People are individual and unique. Chances are, you are familiar with many different ways neurodivergent presents such as ADHD, Autism, Dyslexia, Down syndrome, and epilepsy.
Apple iOS mobile device accessibility features
Here are helpful links on the Apple iOS Accessibility Support Website for neurodiverse customers:
Accessibility Shortcut - Turn accessibility features on or off with Siri, triple-clicking the side or home button, or using the Control Center.
AssistiveTouch - Use with or without a compatible adaptive accessory (such as a joystick) to perform actions that are difficult for you and to control your iPhone.
Closed Captions - Provides subtitles and transcriptions to assist in following along more easily with audio and video.
Dictation - Use to dictate text anywhere instead of or in addition to typing it.
Display and text size - Customize your display colors, text size and font to suit your preference and needs.
Facetime - Video chat and stay connected with friends and family, whether they’re using an iPhone, iPad, iPod touch, or a Mac.
Focus - Reduce distractions and set boundaries by temporarily silencing all notifications, or allowing only specific notifications.
Guided Access - Stay focused on a task by temporarily restricting your iPhone to a single app and allowing you to control which app features are available.
LED Flash Alerts - Set the LED light (next to the camera lens on the back of the iPhone) to flash to announce incoming calls and other alerts.
Live Captions - Convert spoken dialogue or live conversation into text and displayed in real-time on your device.
Magnifier - Use the iOS device as a magnifying glass to zoom in on objects near you.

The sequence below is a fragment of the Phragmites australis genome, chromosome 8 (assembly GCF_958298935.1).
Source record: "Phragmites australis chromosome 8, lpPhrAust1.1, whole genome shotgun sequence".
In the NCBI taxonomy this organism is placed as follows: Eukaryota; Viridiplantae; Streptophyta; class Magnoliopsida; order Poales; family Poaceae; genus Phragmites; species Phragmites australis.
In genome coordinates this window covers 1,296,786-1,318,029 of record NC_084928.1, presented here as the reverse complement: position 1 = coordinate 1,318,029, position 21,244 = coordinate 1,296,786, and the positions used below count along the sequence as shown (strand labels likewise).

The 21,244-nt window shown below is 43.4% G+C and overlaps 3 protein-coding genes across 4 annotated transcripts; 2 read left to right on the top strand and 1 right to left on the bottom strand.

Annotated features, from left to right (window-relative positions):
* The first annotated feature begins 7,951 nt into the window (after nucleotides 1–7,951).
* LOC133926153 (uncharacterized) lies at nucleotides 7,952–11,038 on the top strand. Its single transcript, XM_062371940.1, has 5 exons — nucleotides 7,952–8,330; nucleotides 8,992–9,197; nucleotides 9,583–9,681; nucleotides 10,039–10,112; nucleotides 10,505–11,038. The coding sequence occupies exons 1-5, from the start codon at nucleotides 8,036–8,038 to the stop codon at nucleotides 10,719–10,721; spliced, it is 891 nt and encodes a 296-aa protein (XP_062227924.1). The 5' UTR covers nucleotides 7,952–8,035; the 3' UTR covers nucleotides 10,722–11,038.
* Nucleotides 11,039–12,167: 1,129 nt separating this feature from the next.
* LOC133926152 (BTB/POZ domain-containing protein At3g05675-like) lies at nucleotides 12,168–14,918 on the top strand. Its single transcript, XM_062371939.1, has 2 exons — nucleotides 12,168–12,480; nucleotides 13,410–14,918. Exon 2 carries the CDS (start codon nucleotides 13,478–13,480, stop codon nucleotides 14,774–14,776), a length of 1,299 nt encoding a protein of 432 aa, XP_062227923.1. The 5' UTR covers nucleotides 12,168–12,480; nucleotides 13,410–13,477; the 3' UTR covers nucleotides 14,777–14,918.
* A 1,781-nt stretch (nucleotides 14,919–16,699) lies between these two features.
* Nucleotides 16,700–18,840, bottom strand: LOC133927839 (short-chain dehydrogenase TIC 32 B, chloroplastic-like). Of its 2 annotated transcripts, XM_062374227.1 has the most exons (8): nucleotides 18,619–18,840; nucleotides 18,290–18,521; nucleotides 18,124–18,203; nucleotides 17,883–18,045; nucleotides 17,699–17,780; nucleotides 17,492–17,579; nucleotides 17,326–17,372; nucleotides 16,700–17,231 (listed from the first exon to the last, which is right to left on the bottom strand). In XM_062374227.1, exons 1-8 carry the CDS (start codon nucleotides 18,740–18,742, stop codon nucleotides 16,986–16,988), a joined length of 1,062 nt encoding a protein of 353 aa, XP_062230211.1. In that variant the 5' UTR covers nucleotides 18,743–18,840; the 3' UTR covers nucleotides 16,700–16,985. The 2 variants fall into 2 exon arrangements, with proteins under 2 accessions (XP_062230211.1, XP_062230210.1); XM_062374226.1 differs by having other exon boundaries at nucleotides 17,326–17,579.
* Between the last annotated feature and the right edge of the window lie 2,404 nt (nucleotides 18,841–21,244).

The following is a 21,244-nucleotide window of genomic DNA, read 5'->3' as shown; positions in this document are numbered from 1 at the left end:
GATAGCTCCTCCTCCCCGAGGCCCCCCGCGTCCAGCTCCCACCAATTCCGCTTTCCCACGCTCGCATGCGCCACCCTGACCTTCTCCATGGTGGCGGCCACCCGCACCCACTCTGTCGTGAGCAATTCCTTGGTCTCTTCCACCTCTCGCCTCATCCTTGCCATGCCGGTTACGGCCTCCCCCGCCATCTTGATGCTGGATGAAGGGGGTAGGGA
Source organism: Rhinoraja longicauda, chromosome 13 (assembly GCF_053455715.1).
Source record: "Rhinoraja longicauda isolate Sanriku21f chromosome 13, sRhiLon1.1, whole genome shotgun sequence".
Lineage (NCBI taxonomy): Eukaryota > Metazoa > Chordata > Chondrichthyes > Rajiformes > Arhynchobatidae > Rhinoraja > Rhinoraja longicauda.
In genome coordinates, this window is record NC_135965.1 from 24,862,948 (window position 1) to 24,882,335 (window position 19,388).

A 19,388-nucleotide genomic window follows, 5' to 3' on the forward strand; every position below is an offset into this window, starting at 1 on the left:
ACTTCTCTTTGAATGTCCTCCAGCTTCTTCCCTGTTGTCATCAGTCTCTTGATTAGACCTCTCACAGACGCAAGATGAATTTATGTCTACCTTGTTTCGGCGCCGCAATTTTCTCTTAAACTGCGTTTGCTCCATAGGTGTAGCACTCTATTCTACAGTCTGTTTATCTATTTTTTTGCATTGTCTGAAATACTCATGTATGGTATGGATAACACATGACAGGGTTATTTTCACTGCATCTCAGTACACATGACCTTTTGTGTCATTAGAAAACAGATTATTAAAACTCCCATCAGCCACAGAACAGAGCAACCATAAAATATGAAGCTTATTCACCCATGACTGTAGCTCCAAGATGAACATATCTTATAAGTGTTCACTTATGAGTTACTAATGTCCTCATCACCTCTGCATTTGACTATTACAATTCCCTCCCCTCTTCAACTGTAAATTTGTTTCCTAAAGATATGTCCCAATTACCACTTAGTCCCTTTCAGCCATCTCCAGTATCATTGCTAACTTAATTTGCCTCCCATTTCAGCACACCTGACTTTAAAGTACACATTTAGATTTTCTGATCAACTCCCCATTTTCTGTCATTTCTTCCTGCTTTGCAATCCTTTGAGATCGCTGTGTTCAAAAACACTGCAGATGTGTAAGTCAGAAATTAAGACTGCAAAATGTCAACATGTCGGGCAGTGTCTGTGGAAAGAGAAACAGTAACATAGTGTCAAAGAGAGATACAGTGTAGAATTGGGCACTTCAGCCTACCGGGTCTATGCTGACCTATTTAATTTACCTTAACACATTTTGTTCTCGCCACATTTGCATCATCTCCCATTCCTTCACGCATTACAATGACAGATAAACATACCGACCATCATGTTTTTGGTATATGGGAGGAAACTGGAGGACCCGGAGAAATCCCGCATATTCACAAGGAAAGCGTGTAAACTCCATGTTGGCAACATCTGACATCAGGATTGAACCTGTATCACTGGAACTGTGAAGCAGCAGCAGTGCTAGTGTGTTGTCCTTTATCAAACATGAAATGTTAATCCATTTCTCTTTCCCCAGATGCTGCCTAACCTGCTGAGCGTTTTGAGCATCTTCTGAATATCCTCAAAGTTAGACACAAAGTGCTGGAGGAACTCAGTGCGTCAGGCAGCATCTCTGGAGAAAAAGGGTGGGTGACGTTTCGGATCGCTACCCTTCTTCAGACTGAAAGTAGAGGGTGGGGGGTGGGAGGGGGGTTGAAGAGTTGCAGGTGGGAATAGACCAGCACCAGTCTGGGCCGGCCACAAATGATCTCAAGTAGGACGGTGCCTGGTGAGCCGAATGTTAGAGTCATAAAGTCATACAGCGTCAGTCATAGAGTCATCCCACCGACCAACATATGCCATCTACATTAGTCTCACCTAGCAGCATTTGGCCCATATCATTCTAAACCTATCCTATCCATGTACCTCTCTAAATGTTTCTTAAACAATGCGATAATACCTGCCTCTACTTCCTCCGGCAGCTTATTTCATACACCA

Motion - Users with sensitivity to motion effects or screen movement can stop or reduce motion for message effects and auto-play video previews.
Mono Audio -Turn on to combine the left and right channels to play the same content.
Siri - Use this iOS personal assistant to open apps and turn many settings on or off.
Sound Recognition - Set your device to listen for certain sounds—such as a crying baby, doorbell, smoke alarm or siren—and notify you when it recognizes these sounds.
Switch Control - Use the screen, camera, microphone, or the back of the iPhone to select, tap, drag, type, select an item or location on the screen, or choose an action.
Touch Accommodations - Adjust how the touchscreen responds to a tap, swipe, touch-and-hold gestures, or recognize faster or slower touches and ignore multiple touches.
Voice Control - Use your voice to direct the phone to perform gestures, interact with screen elements, dictate and edit text, and more.
VoiceOver - Adjust the speaking rate and pitch to suit your needs to get audible descriptions of what’s on your screen—from battery level, to who’s calling, to which app your finger is on.
Zoom - Magnify the entire screen (Full-Screen Zoom) or magnify only part of the screen with a resizable lens no matter what you’re doing.
Android mobile device accessibility features